Everyone plays a role: Lauren's story

Lauren Costa moves the culture, history, and soul of our world on a regular basis... quite literally. At Crozier, she leads a team who box up, move, securely store, and later reinstall artworks across the globe.

November 8, 2022 mins
Everyone plays a role - Lauren's story

Located in Los Angeles, California, at Crozier, she leads a team of architects, engineers, and artists who box up, move, securely store, and later reinstall artworks within the walls of airports, museums, and dining rooms across the globe.

As a team leader, she actively promotes an environment where people respect each other and are constantly learning-a work environment that hasn't always existed for Lauren.

"At a very young age I knew I wanted to go into art as my future. I didn't really know what that meant, but I liked painting," Lauren said with a laugh.

Her childhood love for arts and crafts eventually led her to pursue an art degree in college, but once she graduated, instead of standing behind an easel, Lauren found herself behind the wheel of a twenty-two foot long Crozier truck, packed full of the type of art she had just been studying in school.

"It can be a very intimidating industry," she explained. "I was pretty young, and I was the only woman at the time on the crew. I had never studied engineering or anything like that. [This kind of work requires] a lot of [technical] knowledge and I was just like, "I like art!'"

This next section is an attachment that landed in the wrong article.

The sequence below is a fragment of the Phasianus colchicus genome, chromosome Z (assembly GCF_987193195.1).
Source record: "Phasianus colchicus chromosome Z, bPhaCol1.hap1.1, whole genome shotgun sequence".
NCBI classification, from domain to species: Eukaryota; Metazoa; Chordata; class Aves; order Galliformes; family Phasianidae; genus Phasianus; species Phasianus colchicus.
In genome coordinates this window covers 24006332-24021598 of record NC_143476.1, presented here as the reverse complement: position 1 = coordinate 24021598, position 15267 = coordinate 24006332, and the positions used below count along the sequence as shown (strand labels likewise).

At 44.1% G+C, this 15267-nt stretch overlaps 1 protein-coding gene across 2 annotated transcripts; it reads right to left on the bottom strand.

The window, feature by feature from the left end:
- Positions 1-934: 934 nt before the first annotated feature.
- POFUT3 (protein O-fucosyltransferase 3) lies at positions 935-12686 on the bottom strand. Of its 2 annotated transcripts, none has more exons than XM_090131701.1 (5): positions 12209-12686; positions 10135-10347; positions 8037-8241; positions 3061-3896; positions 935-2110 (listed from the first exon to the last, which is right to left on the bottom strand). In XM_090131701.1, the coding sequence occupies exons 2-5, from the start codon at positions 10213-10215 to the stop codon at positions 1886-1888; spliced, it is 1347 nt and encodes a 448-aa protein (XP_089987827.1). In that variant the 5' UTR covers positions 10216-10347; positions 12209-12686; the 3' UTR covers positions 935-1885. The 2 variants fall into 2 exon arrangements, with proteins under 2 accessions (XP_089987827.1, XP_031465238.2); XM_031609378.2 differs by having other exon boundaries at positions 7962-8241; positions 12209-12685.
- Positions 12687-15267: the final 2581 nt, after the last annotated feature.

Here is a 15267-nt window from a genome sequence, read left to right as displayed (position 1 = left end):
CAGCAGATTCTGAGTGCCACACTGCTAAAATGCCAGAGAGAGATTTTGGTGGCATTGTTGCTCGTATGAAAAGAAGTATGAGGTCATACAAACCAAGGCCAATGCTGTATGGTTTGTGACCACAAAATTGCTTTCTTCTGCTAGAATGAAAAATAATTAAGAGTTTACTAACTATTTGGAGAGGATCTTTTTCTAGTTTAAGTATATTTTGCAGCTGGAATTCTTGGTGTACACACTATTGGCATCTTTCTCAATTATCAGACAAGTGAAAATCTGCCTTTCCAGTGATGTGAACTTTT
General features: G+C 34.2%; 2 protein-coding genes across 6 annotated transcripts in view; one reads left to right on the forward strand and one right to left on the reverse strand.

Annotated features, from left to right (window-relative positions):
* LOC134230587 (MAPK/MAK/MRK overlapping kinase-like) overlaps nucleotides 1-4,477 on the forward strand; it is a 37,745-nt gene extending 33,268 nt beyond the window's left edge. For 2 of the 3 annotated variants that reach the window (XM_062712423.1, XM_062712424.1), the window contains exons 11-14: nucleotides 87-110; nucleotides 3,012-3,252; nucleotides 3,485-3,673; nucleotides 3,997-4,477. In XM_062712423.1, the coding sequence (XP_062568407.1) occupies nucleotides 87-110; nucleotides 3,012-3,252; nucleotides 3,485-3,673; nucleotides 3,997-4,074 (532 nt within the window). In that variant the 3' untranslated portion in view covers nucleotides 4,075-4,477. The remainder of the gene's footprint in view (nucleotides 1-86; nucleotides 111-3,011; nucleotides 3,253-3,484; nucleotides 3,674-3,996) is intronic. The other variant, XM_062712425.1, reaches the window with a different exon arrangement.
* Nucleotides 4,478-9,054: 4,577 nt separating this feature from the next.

Early in her career, she recalls being too afraid to ask her teammates the most basic questions and risk being seen as weak or incapable. "I went to open the back of the truck and I just stared at it and it was like a foreign contraption to me. Now I know you just lift up and pull, but it was just beyond my understanding on day one. I was so intimidated, some of it was in my head, but I don't want anyone to feel like that."

But she was determined to learn and soon swallowed her imposter syndrome and threw herself into the work. Through observing her teammates, she taught herself how to do the job well, and eventually worked up the courage to ask her coworkers to teach her new skills for rigging and art handling. She quickly moved from the newbie on the team to a multi-skilled projects manager.

"I kept moving on to different positions in all these different departments so I could gain more knowledge in order to give back one day," says Lauren. "It all starts with the crew, the ground floor. They deserve so much more attention. That's why I kept wanting to grow in the company, to support each other the way they supported me."

Lauren's most recent position is one she helped to create for herself: Training & Development Supervisor on the West Coast.

As so many coworkers helped Lauren grow in her role, now she has a chance to give back by training and equipping new members with the right skills they need for any type of job. And in her training, she actively works to cultivate respect amongst team members so that questions are not seen as weakness but as an opportunity for clarity and growth.

"For my crew members that I'm the supervisor for, I'm always checking in with them. I want to get their feedback. I want to hear from them. I want to have them involved in making the decisions and everything like that, because I know how helpless it felt when I wasn't able to do anything in certain positions."

"I think being a leader is respecting and understanding that you're not just a singular person up there. You grow from your team."

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